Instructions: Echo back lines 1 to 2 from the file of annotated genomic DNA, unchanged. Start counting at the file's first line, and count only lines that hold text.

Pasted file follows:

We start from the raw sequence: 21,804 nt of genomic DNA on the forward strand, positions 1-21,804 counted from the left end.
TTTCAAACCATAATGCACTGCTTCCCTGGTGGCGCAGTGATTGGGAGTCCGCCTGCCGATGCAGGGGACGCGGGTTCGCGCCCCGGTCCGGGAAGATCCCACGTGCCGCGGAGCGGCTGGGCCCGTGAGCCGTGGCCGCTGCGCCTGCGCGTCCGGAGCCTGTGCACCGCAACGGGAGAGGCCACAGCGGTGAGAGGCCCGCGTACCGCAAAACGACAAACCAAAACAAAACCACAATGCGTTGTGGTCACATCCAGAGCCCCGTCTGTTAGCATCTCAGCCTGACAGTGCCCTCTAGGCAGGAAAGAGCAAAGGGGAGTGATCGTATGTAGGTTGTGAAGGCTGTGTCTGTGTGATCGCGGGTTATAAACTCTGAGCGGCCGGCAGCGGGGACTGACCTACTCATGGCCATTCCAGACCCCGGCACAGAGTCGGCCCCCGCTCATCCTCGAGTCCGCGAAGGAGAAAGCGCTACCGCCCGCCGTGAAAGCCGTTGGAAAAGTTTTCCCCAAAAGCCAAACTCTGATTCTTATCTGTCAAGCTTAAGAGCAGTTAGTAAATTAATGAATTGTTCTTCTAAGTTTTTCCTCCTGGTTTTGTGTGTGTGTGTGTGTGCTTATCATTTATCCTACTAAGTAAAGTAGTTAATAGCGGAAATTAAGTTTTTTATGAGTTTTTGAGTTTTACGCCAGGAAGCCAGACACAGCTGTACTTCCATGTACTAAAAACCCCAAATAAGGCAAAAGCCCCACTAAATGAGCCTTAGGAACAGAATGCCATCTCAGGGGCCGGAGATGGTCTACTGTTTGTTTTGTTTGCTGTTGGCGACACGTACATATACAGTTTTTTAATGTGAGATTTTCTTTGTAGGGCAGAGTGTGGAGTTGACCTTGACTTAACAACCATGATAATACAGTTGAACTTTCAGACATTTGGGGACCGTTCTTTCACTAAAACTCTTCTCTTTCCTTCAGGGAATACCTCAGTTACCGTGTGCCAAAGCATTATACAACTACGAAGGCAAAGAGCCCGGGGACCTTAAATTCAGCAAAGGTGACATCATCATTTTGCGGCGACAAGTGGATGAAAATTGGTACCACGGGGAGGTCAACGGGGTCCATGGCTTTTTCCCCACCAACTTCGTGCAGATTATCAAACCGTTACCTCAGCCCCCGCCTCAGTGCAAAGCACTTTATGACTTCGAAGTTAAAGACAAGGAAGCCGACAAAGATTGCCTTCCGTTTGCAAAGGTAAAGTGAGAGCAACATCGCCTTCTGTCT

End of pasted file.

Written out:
We start from the raw sequence: 21,804 nt of genomic DNA on the forward strand, positions 1-21,804 counted from the left end.
TTTCAAACCATAATGCACTGCTTCCCTGGTGGCGCAGTGATTGGGAGTCCGCCTGCCGATGCAGGGGACGCGGGTTCGCGCCCCGGTCCGGGAAGATCCCACGTGCCGCGGAGCGGCTGGGCCCGTGAGCCGTGGCCGCTGCGCCTGCGCGTCCGGAGCCTGTGCACCGCAACGGGAGAGGCCACAGCGGTGAGAGGCCCGCGTACCGCAAAACGACAAACCAAAACAAAACCACAATGCGTTGTGGTCACATCCAGAGCCCCGTCTGTTAGCATCTCAGCCTGACAGTGCCCTCTAGGCAGGAAAGAGCAAAGGGGAGTGATCGTATGTAGGTTGTGAAGGCTGTGTCTGTGTGATCGCGGGTTATAAACTCTGAGCGGCCGGCAGCGGGGACTGACCTACTCATGGCCATTCCAGACCCCGGCACAGAGTCGGCCCCCGCTCATCCTCGAGTCCGCGAAGGAGAAAGCGCTACCGCCCGCCGTGAAAGCCGTTGGAAAAGTTTTCCCCAAAAGCCAAACTCTGATTCTTATCTGTCAAGCTTAAGAGCAGTTAGTAAATTAATGAATTGTTCTTCTAAGTTTTTCCTCCTGGTTTTGTGTGTGTGTGTGTGTGCTTATCATTTATCCTACTAAGTAAAGTAGTTAATAGCGGAAATTAAGTTTTTTATGAGTTTTTGAGTTTTACGCCAGGAAGCCAGACACAGCTGTACTTCCATGTACTAAAAACCCCAAATAAGGCAAAAGCCCCACTAAATGAGCCTTAGGAACAGAATGCCATCTCAGGGGCCGGAGATGGTCTACTGTTTGTTTTGTTTGCTGTTGGCGACACGTACATATACAGTTTTTTAATGTGAGATTTTCTTTGTAGGGCAGAGTGTGGAGTTGACCTTGACTTAACAACCATGATAATACAGTTGAACTTTCAGACATTTGGGGACCGTTCTTTCACTAAAACTCTTCTCTTTCCTTCAGGGAATACCTCAGTTACCGTGTGCCAAAGCATTATACAACTACGAAGGCAAAGAGCCCGGGGACCTTAAATTCAGCAAAGGTGACATCATCATTTTGCGGCGACAAGTGGATGAAAATTGGTACCACGGGGAGGTCAACGGGGTCCATGGCTTTTTCCCCACCAACTTCGTGCAGATTATCAAACCGTTACCTCAGCCCCCGCCTCAGTGCAAAGCACTTTATGACTTCGAAGTTAAAGACAAGGAAGCCGACAAAGATTGCCTTCCGTTTGCAAAGGTAAAGTGAGAGCAACATCGCCTTCTGTCT